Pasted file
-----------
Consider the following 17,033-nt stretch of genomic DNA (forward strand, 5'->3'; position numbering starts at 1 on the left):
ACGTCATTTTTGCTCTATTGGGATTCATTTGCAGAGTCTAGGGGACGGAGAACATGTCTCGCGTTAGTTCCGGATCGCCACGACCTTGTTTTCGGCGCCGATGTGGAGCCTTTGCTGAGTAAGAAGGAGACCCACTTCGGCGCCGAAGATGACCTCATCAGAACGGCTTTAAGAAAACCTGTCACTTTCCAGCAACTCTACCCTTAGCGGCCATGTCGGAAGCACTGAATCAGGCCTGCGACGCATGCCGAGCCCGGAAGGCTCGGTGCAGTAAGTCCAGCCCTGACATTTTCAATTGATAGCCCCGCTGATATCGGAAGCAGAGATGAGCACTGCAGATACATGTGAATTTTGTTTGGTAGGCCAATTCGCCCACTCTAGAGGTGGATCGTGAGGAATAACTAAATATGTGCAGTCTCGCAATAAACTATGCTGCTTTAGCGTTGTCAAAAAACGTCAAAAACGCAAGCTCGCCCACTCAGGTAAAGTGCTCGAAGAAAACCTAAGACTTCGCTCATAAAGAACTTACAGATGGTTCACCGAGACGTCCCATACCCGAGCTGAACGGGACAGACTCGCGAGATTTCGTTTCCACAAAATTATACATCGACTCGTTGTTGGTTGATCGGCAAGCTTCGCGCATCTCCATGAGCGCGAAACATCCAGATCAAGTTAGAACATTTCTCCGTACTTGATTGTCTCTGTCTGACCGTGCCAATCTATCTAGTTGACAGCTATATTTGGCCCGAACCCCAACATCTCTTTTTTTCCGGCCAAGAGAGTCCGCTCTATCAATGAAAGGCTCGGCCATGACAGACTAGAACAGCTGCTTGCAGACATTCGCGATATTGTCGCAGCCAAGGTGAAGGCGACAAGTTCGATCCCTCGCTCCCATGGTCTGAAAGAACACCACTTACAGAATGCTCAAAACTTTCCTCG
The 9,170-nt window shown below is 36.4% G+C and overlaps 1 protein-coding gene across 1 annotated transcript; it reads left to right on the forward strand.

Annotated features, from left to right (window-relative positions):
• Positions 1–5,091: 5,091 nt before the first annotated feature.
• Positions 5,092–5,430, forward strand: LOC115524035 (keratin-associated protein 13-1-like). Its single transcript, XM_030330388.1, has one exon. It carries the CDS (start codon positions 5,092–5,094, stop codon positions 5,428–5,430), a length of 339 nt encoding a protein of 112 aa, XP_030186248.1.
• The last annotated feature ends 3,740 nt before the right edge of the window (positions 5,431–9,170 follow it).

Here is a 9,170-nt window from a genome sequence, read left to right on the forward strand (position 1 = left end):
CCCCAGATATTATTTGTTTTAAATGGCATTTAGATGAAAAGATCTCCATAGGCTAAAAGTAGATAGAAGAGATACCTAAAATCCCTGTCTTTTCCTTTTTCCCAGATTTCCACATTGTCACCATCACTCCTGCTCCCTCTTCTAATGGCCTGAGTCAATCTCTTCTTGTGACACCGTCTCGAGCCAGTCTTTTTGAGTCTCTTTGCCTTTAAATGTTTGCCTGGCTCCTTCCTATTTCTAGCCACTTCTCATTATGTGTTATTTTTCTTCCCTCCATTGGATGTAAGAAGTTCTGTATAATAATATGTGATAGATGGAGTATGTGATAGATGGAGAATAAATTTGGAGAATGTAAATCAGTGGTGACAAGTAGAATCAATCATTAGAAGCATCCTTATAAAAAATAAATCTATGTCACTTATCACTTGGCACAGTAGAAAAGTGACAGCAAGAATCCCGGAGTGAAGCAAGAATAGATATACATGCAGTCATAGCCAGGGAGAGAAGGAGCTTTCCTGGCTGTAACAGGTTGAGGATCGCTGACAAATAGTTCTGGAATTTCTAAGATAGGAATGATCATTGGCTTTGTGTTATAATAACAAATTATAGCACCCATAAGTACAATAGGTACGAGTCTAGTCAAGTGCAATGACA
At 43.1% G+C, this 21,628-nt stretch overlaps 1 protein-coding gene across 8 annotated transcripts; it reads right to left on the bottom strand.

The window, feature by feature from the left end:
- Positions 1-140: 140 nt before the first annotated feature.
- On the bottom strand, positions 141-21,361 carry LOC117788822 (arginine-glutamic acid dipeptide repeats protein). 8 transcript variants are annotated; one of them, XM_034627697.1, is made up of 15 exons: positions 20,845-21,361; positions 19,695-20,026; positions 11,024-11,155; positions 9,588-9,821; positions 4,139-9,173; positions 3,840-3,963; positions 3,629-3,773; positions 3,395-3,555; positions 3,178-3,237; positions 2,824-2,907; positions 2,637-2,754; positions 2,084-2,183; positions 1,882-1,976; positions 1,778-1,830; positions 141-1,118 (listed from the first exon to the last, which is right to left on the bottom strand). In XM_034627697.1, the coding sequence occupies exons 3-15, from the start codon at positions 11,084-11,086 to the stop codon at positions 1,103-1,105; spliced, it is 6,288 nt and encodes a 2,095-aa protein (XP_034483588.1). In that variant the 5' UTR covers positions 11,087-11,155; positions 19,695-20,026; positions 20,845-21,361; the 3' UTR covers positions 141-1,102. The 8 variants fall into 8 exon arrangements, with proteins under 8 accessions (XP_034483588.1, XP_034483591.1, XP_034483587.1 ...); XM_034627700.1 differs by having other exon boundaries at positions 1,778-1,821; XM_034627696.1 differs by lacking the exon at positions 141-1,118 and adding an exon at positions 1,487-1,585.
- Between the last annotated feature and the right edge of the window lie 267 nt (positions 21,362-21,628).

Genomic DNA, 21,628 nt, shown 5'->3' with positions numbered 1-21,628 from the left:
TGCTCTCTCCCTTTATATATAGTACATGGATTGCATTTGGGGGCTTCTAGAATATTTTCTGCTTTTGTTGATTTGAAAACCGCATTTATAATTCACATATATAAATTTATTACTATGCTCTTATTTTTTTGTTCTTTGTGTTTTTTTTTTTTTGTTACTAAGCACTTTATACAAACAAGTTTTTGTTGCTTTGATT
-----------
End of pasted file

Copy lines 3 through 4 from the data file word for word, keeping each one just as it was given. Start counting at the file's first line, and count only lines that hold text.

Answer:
The 9,170-nt window shown below is 36.4% G+C and overlaps 1 protein-coding gene across 1 annotated transcript; it reads left to right on the forward strand.

Annotated features, from left to right (window-relative positions):